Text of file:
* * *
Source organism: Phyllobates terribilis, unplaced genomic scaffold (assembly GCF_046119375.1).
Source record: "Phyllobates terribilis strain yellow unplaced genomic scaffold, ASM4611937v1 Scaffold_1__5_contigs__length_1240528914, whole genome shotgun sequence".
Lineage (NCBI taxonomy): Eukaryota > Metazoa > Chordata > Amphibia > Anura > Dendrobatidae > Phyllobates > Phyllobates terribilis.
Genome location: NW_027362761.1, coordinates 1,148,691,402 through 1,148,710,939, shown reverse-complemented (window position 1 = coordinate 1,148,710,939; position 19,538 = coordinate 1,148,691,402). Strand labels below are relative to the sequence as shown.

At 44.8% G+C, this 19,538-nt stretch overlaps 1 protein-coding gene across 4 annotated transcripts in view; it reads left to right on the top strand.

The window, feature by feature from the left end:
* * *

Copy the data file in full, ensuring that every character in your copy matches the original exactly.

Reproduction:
Source organism: Phyllobates terribilis, unplaced genomic scaffold (assembly GCF_046119375.1).
Source record: "Phyllobates terribilis strain yellow unplaced genomic scaffold, ASM4611937v1 Scaffold_1__5_contigs__length_1240528914, whole genome shotgun sequence".
Lineage (NCBI taxonomy): Eukaryota > Metazoa > Chordata > Amphibia > Anura > Dendrobatidae > Phyllobates > Phyllobates terribilis.
Genome location: NW_027362761.1, coordinates 1,148,691,402 through 1,148,710,939, shown reverse-complemented (window position 1 = coordinate 1,148,710,939; position 19,538 = coordinate 1,148,691,402). Strand labels below are relative to the sequence as shown.

At 44.8% G+C, this 19,538-nt stretch overlaps 1 protein-coding gene across 4 annotated transcripts in view; it reads left to right on the top strand.

The window, feature by feature from the left end: